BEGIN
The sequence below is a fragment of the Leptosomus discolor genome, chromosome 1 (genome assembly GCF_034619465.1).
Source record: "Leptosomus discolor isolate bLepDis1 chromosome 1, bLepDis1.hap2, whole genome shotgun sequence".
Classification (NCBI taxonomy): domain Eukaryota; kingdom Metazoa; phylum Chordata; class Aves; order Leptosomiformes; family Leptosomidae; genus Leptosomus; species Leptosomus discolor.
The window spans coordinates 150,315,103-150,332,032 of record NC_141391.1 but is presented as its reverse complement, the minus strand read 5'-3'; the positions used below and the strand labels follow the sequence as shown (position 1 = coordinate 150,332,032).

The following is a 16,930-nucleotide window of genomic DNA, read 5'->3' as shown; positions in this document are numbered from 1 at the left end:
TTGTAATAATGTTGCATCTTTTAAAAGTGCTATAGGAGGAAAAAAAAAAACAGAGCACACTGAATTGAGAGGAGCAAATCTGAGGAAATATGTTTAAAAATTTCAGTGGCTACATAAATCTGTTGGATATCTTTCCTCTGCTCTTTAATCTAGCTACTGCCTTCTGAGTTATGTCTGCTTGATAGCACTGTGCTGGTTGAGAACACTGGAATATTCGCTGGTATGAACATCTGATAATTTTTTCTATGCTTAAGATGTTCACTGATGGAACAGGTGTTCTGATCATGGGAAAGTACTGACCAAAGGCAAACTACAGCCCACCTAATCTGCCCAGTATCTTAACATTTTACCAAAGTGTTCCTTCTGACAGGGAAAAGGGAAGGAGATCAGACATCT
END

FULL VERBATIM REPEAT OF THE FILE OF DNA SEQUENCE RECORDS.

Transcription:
The sequence below is a fragment of the Leptosomus discolor genome, chromosome 1 (genome assembly GCF_034619465.1).
Source record: "Leptosomus discolor isolate bLepDis1 chromosome 1, bLepDis1.hap2, whole genome shotgun sequence".
Classification (NCBI taxonomy): domain Eukaryota; kingdom Metazoa; phylum Chordata; class Aves; order Leptosomiformes; family Leptosomidae; genus Leptosomus; species Leptosomus discolor.
The window spans coordinates 150,315,103-150,332,032 of record NC_141391.1 but is presented as its reverse complement, the minus strand read 5'-3'; the positions used below and the strand labels follow the sequence as shown (position 1 = coordinate 150,332,032).

The following is a 16,930-nucleotide window of genomic DNA, read 5'->3' as shown; positions in this document are numbered from 1 at the left end:
TTGTAATAATGTTGCATCTTTTAAAAGTGCTATAGGAGGAAAAAAAAAAACAGAGCACACTGAATTGAGAGGAGCAAATCTGAGGAAATATGTTTAAAAATTTCAGTGGCTACATAAATCTGTTGGATATCTTTCCTCTGCTCTTTAATCTAGCTACTGCCTTCTGAGTTATGTCTGCTTGATAGCACTGTGCTGGTTGAGAACACTGGAATATTCGCTGGTATGAACATCTGATAATTTTTTCTATGCTTAAGATGTTCACTGATGGAACAGGTGTTCTGATCATGGGAAAGTACTGACCAAAGGCAAACTACAGCCCACCTAATCTGCCCAGTATCTTAACATTTTACCAAAGTGTTCCTTCTGACAGGGAAAAGGGAAGGAGATCAGACATCT